Blake: There were a hell of a lot of struggles, struggles from A to Z. They didn’t know anything about the island, they had two people cast for every part, because some were union and some were not. They didn’t know how to sail boats. It was ridiculous.

Lynn Murphy: I’m a marine mechanic, a boat mechanic around the waterfront. They kept bugging me about going to work for them, but I couldn’t let my customers go and just jump on the bandwagon. So it was quite a while, they waited a while before I came aboard. But when I started working, they realized that they were really getting something because they didn’t know one end of a boat from another.

Alves: The second biggest problem I had was with the Boston Teamsters. Billy Bratton was [a] head Teamster, in fact he was indicted later. But they were very, very rough, and you had to be very very careful to mess with him. I remember I asked, can I use your driver? He was just a driver who took people to the boat, and he sat there all day until they came back. But I found to go to the beach when we were shooting, it was easier to use a bicycle, so I bought this nice 10-speed bicycle from the bicycle store in Edgartown. I would bicycle to the location, and Billy says, “What are you doing?’’ I said, “I’m bicycling.’’ He said “You have a driver, you have to use your driver.’’ I said, “Yeah but all of the traffic, I can do it with a bike much quicker.’’ He said “You have to use your driver.’’ I said, “OK I’ll tell you what. My driver can follow me in my bicycle.’’ He said, “You’re kidding.’’ So I literally got on my bike, and he followed me, and all the traffic would build up behind.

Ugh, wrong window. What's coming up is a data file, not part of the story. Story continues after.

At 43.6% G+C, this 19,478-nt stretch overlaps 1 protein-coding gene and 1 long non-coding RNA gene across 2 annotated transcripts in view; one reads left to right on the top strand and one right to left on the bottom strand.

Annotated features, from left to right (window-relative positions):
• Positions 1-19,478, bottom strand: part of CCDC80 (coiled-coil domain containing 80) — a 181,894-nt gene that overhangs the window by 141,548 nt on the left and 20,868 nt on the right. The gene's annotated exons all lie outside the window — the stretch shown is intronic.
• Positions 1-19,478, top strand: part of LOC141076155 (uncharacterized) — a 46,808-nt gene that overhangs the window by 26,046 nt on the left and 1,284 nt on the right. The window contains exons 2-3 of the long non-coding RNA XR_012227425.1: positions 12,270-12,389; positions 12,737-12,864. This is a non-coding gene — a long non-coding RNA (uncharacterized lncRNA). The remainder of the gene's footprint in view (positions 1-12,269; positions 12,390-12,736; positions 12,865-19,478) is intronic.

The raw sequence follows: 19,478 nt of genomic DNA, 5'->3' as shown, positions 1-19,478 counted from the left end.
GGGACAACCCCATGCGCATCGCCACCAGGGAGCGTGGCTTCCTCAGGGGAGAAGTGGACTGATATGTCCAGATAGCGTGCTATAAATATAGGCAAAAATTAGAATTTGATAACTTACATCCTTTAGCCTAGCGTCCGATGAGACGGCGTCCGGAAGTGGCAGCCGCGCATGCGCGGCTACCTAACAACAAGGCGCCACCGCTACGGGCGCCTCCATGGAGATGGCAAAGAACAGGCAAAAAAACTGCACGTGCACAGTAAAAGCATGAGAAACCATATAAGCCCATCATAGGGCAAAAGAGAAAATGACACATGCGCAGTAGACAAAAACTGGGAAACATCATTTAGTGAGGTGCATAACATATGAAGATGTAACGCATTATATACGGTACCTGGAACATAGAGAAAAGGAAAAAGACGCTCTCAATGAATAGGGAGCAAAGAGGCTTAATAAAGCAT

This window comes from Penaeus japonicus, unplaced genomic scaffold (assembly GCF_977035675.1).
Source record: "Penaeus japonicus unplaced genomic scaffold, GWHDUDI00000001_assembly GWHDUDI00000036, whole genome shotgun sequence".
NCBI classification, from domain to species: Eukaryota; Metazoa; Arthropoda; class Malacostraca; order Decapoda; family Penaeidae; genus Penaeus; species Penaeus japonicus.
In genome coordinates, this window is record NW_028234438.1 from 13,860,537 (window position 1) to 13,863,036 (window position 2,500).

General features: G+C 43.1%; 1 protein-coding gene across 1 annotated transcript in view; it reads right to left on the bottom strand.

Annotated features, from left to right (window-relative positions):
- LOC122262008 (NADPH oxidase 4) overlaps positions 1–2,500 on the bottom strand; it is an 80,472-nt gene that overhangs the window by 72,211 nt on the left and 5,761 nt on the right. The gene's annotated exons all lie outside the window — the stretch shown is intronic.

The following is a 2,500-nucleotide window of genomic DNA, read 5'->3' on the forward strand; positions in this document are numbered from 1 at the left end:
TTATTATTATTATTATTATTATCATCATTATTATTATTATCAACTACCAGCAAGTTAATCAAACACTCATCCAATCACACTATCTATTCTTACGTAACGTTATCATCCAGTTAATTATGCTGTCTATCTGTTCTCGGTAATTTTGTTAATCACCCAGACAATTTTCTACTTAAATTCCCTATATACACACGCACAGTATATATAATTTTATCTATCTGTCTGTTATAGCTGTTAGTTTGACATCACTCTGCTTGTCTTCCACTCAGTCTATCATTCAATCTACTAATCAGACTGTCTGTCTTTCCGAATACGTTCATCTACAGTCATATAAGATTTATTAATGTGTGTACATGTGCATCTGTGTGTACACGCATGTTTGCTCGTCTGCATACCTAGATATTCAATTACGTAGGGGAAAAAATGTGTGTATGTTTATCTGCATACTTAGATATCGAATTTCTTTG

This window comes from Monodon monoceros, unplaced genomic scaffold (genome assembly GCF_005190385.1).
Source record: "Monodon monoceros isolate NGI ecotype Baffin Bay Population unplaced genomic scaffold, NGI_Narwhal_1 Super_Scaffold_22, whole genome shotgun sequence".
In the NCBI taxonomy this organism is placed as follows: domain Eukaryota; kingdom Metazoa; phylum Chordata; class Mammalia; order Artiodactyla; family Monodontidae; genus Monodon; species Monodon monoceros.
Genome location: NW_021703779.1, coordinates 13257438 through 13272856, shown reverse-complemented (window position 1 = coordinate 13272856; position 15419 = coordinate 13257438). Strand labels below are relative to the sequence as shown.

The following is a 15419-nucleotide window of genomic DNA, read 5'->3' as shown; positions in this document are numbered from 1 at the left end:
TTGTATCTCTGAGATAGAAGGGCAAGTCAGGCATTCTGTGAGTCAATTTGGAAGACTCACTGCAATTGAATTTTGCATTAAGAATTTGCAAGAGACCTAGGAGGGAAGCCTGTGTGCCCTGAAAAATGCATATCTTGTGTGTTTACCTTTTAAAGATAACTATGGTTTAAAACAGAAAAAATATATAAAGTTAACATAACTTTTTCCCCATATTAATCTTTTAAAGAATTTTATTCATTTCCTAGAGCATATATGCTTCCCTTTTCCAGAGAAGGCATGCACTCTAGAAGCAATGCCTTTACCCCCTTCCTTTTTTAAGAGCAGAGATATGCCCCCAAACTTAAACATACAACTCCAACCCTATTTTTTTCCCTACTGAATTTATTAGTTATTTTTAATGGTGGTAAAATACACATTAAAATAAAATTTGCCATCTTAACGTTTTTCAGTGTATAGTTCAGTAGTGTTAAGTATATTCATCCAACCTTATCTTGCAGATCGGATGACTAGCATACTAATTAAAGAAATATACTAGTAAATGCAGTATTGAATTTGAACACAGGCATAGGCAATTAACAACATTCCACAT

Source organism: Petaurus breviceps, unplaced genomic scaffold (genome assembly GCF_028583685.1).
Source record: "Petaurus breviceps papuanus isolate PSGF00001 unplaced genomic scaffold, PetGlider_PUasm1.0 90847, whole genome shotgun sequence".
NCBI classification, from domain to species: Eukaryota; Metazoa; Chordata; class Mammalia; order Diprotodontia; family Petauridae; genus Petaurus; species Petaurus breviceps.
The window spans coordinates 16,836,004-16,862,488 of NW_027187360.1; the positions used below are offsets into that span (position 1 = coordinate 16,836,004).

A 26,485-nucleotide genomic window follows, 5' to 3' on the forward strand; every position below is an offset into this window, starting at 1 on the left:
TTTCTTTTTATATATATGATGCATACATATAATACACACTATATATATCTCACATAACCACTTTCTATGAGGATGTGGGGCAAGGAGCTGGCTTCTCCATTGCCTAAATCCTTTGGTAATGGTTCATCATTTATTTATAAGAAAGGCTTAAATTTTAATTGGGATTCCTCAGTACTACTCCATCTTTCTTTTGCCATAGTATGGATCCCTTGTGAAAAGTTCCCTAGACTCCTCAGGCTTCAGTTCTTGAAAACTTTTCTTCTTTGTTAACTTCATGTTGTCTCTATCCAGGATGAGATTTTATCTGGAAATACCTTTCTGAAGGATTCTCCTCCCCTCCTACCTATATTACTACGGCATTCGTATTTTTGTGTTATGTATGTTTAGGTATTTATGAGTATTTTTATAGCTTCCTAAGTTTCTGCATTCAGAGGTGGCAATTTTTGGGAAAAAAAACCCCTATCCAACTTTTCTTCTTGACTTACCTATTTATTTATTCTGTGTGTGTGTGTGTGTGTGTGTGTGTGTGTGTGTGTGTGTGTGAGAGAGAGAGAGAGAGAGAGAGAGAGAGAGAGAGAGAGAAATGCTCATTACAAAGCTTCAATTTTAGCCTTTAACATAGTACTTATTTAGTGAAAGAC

That went on for a while, and it got to be a huge thing. Later, when we did Jaws 2, we were only there for a couple of weeks and Billy Bratton comes up to me and says, “How come you’re only here for a couple of weeks, why aren’t you shooting the whole movie here?’’ And I said, “Well Billy, it’s because of you.’’ Of course I was joking, but I just wanted to give him a hard time.

Susan Murphy: We worked primarily with the shark, towing the sea sled and the fins. And then because the equipment was designed with the thought that it would be in the water for a couple of days, they’d get all the shots, and they’d be done with it. But weather was a factor, the tides were a factor, all those things. And the equipment ended up submerged for longer than they had planned. Of course, the minute it went into salt water, it started to corrode, and it led to all of the problems.

Blake: It was a wonderful summer for those of us who were involved. Those of us who weren’t involved hated it. They were blocking traffic like mad. Moving houses to different locations, and they had honey wagons sitting around and big huge trucks that carried all of the electrical equipment.

Part IV: How the locals stepped in to save it

Just as hope was fading, and the fall was fast approaching, the Martha’s Vineyard natives stepped in to help, working specifically on the ocean scenes. For the Hollywood film crew, it was one disaster after another, but for the locals, the temperamental Atlantic Ocean was second nature.


Lynn Murphy: [The film crew] used the island people, and they stuck right with them. They got integrated and fell right in line with the way we did things. We pulled them in right with us, “Just do this, or do that.’’ We had Joe Alves jump in most of the time, and he’d go right into it, he didn’t care.